Madonna's Truth or Dare Is a Lot Less Shocking Than It Was 20 Years Ago

Although I'm a lifelong Madonna fan, I'd never watched Truth or Dare. But late Wednesday night, it came on VH1 Classic, so I decided I'd watch it until I nodded off in a comfy gray chair in my living room. To my surprise, I made it to the closing credits, and thus had to search for a crappier film to nod off to.

Truth or Dare is not a great film. As rockumentaries go, it's decent. It paints quite the rose-colored portrait of its subject. Yet it's a worthwhile time capsule in that it proves that Madonna in her prime (and maybe now) could wipe the floor with the likes of today's pop divas with her choreography and athleticism. But what mainly held my attention was just how not scandalous the film's more controversial elements would be if Truth or Dare were released today.

"Lawsuits have been filed over moments considerably less shocking than the ones Madonna cheerfully allows to be included in Truth or Dare," wrote Roger Ebert in a positive review of the film upon its release. Among the moments Ebert refers to are Madonna's sexy stage show being singled out by the Vatican as something that should be banned; a public masturbation arrest in her hometown of Detroit (or was it Toronto? See comments, where a reader takes issue with Ebert's account); and the artist playfully flirting with a squadron of gay male backup dancers in her hotel suite's bed.

The film mortified conservatives for portraying gay guys as gay guys, in essence. Yet the queasiness surrounding Truth or Dare's honest depiction of homosexuals simply wouldn't be present today. Twenty years on, it's the folks who are grossed out by 'mos who represent the lunatic fringe; when you've got Republicans voting in support of gays' right to marry, much less breathe freely, whatever heat the film brought back then is now cold as a bag of frozen peas.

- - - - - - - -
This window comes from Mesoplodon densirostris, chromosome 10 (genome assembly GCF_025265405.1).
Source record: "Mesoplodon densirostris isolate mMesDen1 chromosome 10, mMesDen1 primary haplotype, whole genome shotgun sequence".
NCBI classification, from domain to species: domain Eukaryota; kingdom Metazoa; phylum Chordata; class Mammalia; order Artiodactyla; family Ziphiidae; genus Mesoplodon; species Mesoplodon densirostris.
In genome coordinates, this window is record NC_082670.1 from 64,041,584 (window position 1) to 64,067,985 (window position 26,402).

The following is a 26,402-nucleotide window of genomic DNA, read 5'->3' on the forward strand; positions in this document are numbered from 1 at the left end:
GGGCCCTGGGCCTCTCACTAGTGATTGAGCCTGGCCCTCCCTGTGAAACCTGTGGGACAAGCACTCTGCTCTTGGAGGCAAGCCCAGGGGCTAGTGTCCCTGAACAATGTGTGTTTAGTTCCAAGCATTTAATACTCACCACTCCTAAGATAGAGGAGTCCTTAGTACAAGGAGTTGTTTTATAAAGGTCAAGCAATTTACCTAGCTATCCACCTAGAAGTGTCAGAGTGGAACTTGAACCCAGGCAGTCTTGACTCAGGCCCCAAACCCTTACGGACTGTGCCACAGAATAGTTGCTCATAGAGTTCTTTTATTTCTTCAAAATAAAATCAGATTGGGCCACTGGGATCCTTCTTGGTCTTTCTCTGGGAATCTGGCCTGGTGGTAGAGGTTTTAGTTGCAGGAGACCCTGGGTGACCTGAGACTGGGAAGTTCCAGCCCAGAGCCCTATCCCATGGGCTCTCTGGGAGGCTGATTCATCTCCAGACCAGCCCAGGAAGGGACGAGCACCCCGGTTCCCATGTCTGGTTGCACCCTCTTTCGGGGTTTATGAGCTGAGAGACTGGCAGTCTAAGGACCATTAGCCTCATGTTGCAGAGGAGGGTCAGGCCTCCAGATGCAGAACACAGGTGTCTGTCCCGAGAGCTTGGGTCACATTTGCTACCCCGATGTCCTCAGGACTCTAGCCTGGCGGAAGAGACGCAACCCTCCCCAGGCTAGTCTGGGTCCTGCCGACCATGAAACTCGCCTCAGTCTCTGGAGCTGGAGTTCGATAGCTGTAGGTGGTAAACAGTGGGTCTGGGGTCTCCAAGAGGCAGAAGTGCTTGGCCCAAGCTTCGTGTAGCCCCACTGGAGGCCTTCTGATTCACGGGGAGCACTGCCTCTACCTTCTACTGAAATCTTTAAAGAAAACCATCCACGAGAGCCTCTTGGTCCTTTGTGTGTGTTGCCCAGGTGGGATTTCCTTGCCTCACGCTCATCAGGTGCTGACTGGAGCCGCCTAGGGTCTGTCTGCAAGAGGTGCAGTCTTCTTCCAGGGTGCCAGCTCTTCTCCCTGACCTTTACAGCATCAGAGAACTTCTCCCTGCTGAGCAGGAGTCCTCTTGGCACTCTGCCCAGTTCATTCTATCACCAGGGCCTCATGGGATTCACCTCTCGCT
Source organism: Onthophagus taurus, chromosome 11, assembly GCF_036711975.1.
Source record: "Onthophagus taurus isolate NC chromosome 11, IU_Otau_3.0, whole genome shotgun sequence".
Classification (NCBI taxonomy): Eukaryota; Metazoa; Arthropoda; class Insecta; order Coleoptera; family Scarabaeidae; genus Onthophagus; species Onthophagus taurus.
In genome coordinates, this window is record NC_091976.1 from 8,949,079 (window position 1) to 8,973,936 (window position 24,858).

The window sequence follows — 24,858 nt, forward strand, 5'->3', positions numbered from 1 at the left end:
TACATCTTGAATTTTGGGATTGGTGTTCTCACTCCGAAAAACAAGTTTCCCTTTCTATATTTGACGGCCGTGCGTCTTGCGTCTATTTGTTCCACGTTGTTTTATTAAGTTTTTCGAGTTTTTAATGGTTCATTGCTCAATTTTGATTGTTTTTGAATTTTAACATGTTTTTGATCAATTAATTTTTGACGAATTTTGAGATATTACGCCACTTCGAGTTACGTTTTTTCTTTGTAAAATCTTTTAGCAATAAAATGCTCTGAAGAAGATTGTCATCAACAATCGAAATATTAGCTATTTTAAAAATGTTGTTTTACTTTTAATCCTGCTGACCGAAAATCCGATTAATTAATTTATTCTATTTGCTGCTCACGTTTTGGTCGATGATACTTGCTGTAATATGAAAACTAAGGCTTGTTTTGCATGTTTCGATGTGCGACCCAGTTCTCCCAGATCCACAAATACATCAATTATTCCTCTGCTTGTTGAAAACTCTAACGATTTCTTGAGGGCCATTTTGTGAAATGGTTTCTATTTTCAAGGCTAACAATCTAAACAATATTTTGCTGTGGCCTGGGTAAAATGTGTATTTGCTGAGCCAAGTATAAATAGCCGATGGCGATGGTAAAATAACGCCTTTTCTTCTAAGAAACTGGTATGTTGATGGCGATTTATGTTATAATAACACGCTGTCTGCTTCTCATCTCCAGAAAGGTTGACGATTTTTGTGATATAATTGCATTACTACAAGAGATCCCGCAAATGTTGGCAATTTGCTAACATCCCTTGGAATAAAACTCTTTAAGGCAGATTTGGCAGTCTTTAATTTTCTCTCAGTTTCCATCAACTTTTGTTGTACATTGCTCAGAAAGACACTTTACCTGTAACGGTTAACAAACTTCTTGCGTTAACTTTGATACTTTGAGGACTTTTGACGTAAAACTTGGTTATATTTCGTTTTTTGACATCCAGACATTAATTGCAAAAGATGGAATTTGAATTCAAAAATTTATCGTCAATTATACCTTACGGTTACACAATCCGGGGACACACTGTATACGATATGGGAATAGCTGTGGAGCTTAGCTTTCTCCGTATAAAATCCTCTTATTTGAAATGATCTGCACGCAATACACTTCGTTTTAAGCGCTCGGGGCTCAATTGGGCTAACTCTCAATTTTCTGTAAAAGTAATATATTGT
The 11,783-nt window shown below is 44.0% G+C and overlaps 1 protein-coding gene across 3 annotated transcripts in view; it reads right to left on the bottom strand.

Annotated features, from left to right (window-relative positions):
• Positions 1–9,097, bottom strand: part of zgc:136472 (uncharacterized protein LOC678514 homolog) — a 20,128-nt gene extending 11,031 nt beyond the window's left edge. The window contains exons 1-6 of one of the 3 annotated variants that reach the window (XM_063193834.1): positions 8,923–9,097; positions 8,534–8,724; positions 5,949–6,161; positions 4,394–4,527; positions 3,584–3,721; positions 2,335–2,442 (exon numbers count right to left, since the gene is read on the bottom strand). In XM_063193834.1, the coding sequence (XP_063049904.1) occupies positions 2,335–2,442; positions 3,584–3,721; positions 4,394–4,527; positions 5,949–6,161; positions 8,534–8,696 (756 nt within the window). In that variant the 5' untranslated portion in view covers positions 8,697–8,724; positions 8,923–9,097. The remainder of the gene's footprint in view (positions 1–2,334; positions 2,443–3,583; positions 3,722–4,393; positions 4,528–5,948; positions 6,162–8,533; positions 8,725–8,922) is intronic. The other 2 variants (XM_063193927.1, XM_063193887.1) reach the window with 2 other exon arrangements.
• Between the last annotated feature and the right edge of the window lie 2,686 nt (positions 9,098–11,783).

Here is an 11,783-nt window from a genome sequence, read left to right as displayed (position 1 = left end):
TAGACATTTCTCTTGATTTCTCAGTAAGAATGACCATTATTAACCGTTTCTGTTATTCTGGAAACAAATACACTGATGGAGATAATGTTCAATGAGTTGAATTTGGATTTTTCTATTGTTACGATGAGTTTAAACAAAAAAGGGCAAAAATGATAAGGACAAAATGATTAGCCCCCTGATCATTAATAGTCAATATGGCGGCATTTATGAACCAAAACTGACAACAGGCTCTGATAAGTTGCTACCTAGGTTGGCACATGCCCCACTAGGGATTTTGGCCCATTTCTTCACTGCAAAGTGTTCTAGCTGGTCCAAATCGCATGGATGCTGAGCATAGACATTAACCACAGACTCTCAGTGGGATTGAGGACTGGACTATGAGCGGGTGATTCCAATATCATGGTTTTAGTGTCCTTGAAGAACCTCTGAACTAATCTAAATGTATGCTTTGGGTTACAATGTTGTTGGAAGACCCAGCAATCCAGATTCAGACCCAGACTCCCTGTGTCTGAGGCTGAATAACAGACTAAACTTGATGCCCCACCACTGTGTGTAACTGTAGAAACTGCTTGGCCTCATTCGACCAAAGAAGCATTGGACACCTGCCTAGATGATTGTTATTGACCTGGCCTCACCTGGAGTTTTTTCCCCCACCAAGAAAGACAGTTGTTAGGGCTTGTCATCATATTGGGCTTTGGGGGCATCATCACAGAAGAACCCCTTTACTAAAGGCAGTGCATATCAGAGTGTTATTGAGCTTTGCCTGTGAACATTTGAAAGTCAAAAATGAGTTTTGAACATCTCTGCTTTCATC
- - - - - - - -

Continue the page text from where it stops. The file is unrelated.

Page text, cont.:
To that point, Madge deserves her due for being among the first straight (with bi benefits) American celebrities to unabashedly embrace and celebrate gay culture. While Lady Gaga's activism is welcome and praiseworthy, she's doing it at a time when public opinion is on her side and the movement has made it to the altar. By contrast, when Truth or Dare came out, AIDS was still a death sentence and the closet all too comfortable.

As for the relative perviness of her stage show back then, while pining for a sexy black Jesus might still raise the Vatican's hackles today, generally speaking, Madge has been eclipsed in the titillation zone by the likes of Gaga, Britney Spears, Katy Perry, Christina Aguilera, and Ke$ha, an artist of marginal talent who's nonetheless printing money by working a self-styled slut shtick (that might not be a shtick). And Spears, who's never been able to sing and doesn't really dance anymore, has staked her entire career on the ability to eye-fuck a crowd for an hour and change.

When blinking vaginas and breast cannons are shrugged at as the status quo and sex tapes are a way to advance, not tarnish, one's career, the hyperbole surrounding Truth or Dare looks pretty damn crotchety. And thank God for that, if not for Ke$ha.

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